Beijing court rules against woman in Chinese #MeToo case

Beijing court rules against woman in Chinese #MeToo case
Zhou Xiaoxuan (AP)

A Beijing court has ruled against a Chinese woman in a #MeToo case that took three years to reach a conclusion.

The Haidian People’s Court judgment stated that Zhou Xiaoxuan, who had become the face of the country’s #MeToo movement, did not meet the burden of proof in claiming that her boss Zhu Jun sexually harassed her.

In 2018, Ms Zhou, a former intern at Chinese state broadcaster CCTV, went public with accusations against Mr Zhu, a prominent CCTV host, as dozens of women began to speak out about their past experiences of being harassed or assaulted.

Ms Zhou speaks outside court (AP)

Since then, the #MeToo movement has been largely shut down by authorities as activists found their online posts censored and faced pressure from authorities when trying to hold protests, but Ms Zhou has continued to speak out.

She said outside court: “I’m very thankful for everyone, whether we win or lose, I’m very honoured to have experienced these last three years.”

Ms Zhou was jostled by unidentified men and women as she spoke to reporters outside the court.

One woman cited “pandemic safety”, as she tried to prevent Ms Zhou from speaking, while a man questioned whether it was appropriate for her to speak alone.

Ms Zhou is accosted by hostile bystanders outside a courthouse in Beijing (AP)

A woman who tried to hold up a sign saying “Standing Together” was quickly surrounded by police and had the sign ripped out of her hand. She said later that police then asked for her national identification number.

Ms Zhou brought the suit against Mr Zhu to counter one he had already lodged against her. She accused him of groping and forcibly kissing her in 2014, and asked for a public apology as well as 50,000 yuan (£5,500) in damages. Mr Zhu has denied the claims.

A series of sexual assault and rape accusations in recent weeks has drawn national attention. The most prominent was an accusation of sexual assault made by an Alibaba employee against two men.

Ms Zhou, a former intern at China’s state broadcaster CCTV, first made the allegations in 2018 (AP)

Chinese-Canadian singer Kris Wu was also arrested in Beijing on suspicion of rape over accusations made online.

In August, accusations posted online by victims led to the detention of a maths teacher on charges of forcible molestation and the sacking of a popular TV host at Hunan Television.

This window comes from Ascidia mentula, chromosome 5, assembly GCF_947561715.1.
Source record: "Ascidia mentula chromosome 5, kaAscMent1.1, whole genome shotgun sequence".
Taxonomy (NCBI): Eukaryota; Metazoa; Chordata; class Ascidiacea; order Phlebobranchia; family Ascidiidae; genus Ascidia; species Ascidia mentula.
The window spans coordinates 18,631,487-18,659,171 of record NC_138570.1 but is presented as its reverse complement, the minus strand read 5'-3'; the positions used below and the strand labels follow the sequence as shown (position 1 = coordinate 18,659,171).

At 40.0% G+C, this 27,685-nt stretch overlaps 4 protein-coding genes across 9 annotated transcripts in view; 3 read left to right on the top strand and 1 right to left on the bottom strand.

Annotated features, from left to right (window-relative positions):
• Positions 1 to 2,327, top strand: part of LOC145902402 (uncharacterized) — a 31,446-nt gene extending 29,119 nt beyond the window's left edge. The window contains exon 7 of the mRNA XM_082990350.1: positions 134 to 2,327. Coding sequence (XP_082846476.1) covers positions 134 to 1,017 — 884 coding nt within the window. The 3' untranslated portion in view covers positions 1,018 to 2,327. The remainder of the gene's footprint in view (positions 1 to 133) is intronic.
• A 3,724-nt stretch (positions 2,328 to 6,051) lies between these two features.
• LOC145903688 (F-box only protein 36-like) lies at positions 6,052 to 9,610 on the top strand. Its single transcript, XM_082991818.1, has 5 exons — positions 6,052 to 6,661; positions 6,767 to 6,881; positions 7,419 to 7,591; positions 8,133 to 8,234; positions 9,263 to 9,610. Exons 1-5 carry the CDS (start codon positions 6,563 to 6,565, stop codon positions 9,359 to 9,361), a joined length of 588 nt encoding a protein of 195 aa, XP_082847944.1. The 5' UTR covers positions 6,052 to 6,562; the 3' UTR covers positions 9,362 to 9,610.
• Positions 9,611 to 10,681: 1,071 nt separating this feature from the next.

Shanghai police, who initially declined to press charges in the latter case, have said they have reopened the investigation.

“These incidents are a part of #MeToo, without a doubt,” said Lu Pin, the founder of Feminist Voices, an online publication that was shut down by censors in 2018.

“Without #MeToo, it’s impossible to imagine these types of things coming out.”

Supporters gather near the courthouse (AP)

After the #MeToo movement swept China, authorities responded with legal changes that activists and legal experts say have not yet led to real change on the ground. They defined sexual harassment in the country’s civil code, a massive effort approved in 2020 that organized civil laws and promised certain rights to citizens.

Still, victims of sexual violence face legal and social obstacles to seeking justice.

In a recent report, experts found only 83 civil cases in public databases that related to sexual harassment or molestation between 2018 and 2020.

Of the 83 cases, 77 were brought by the alleged harasser against companies or the victim. Just six cases were brought by victims against a harasser.

A protester has a sign torn away (AP)

Throughout her case, Ms Zhou has pushed to make the court hearing a matter of public record and requested the court order Mr Zhu Jun to appear, citing basic legal procedures.

When she filed the suit in 2018, such complaints were treated as labour disputes or under other laws that did not relate directly to sexual harassment. Ms Zhou’s was termed a “personality rights dispute”.

The court rejected a request by her lawyers to have her case heard under a legal provision enacted after she filed the suit that explicitly cites sexual harassment.

“I believe that justice in these basic procedures is a necessary path to take to get a fair result, and all the efforts we made before the hearing are not just for victory, but for a fundamental fairness,” Ms Zhou wrote on her WeChat social media account on Monday.

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